Canada has a long history of taking care of its returning soldiers by settling them on parcels of land. While this practice dates back to the 17th century in Britain, it was during WWI that Canada “came of age”. In 1919 the Soldier Settlement Act provided soldiers wishing to farm with a loan to purchase acreage and equipment. This makes particular sense, since so many soldiers joined up as “boys” and returned as men without jobs. It’s one thing to remember the war dead, but another altogether to help jump-start lives of men who had given up a large portion their young lives fighting for Canada.
In 1942 the Veterans Land Act sought to overcome the problems inherent in the 1919 plan, which saw cost overruns and many of the 25,000 ex-soldier participants lose their farms in the ensuing Depression. The difference was more choice was to be given to the ex-soldiers of WWII. Loans were available with very attractive repayment terms and additional monies were available for livestock and equipment, and they could build their own homes.
In Willowdale, quite a few of the original houses were built by and for veterans through the Veterans Land Act. I spoke with one of my neighbours, who with her late-veteran husband built her own home under the Act.
“My husband and I were not married, or even engaged yet, but his buddy told him about the Land Program and we went downtown to find out. They kept talking about farms and I said I was a city girl, I didn’t want to live on a farm. It was at that point that my then-boyfriend gave me a gentle kick under the table. If they were selling farms, that’s what we were going to get.”
The maximum amount to be borrowed was $6,000. This would help to purchase ½ acre or about 180 feet of lot frontage. Of the $6,000, about $500 was reserved for equipment and $250 for a kitchen stove. The remaining $5,250 would build a modest house to accommodate a growing family. Money was given out in three installments, 1/3 to excavate and build the basement, 1/3 to build the structure, and 1/3 to finish the interior.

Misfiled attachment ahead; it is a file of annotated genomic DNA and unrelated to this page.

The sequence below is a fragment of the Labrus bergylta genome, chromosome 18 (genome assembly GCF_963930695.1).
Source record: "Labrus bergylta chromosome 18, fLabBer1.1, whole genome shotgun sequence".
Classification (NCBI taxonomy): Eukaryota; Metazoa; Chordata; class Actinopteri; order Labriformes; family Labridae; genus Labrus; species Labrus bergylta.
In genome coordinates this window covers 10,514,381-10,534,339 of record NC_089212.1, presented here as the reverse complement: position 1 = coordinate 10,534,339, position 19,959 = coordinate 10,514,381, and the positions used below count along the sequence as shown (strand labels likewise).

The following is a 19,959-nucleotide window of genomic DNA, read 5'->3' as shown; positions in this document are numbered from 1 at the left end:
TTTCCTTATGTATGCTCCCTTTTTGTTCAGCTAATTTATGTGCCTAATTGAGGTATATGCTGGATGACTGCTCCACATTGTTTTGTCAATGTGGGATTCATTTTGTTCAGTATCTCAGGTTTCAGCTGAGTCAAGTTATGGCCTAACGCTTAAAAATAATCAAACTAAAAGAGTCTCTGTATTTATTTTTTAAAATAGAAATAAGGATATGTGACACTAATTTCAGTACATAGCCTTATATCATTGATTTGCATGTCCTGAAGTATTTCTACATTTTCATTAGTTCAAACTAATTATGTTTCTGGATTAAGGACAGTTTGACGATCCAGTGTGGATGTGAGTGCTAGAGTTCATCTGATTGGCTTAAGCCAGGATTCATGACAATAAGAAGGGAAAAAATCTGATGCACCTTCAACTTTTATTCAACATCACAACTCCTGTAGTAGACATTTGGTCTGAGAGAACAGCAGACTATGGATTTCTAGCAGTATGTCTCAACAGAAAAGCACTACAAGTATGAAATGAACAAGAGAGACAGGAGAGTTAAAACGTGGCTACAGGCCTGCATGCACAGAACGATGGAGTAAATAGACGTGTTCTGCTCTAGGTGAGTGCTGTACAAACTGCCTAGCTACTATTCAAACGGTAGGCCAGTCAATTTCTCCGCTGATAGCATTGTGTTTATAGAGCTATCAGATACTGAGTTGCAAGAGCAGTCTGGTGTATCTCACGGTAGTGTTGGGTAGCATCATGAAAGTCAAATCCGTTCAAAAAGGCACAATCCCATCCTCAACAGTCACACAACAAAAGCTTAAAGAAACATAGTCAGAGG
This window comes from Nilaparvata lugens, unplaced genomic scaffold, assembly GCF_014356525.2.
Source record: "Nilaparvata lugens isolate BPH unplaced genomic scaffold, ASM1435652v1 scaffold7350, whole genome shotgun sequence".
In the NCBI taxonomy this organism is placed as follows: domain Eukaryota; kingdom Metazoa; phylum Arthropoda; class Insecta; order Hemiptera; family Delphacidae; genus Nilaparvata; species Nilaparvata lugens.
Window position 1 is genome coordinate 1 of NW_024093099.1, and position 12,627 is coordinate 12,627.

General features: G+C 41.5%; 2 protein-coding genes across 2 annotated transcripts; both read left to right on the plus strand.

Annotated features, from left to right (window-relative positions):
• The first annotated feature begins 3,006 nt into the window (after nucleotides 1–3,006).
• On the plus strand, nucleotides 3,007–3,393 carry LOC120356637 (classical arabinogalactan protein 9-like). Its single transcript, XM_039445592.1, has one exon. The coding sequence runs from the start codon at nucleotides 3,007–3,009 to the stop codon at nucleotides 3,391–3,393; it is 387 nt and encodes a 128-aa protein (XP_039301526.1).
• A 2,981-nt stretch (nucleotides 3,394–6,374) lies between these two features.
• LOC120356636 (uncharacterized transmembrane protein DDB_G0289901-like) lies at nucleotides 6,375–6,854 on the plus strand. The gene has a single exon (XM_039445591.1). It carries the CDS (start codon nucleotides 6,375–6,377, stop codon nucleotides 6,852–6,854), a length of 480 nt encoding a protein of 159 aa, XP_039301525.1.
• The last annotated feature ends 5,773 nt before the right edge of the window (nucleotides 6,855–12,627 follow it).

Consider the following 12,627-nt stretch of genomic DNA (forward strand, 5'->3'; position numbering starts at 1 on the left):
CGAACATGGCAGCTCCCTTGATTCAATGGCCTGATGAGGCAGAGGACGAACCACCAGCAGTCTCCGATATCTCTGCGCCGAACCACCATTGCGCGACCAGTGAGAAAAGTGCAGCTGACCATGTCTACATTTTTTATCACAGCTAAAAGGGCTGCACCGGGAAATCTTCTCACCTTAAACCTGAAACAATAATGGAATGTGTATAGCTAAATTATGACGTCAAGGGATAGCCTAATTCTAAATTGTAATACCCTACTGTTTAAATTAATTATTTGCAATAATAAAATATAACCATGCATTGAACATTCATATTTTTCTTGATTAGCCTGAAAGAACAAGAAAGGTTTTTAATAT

“Families lived in a garage or in the unfinished basement, while building the house around or above them. Many of the girls were young mothers, and had to climb up out of the basements using a ladder, often carrying a child. Since it was a shared experience, everyone helped each other. The men would walk from Bayview to Yonge and catch the radial car to the city limits at Glengrove and change to the Yonge bus. A one-way trip to the office downtown was about two hours. If you got off at Church Street instead of Holmes, the fare was a nickel instead of a dime, so of, course, that is what we did. It was all farmland, of course, not a tree to be seen. The men would build at night and on weekends, when they weren’t working.”
The government held the title until the loan was paid and no one could sell before ten years had passed. Many of the new homeowners, split their ½ acre into three lots and sold off one or two. Another neighbour of mine had a veteran-neighbour who would eventually sell the lot next to his and he wanted to buy it, but he found he couldn’t afford the price on his modest salary, when the time came. The asking price for the 50 foot lot was $15,000!
This Remembrance Day I am wearing my poppy and thinking of the Willowdale veterans who were the pioneers of our neighbourhood.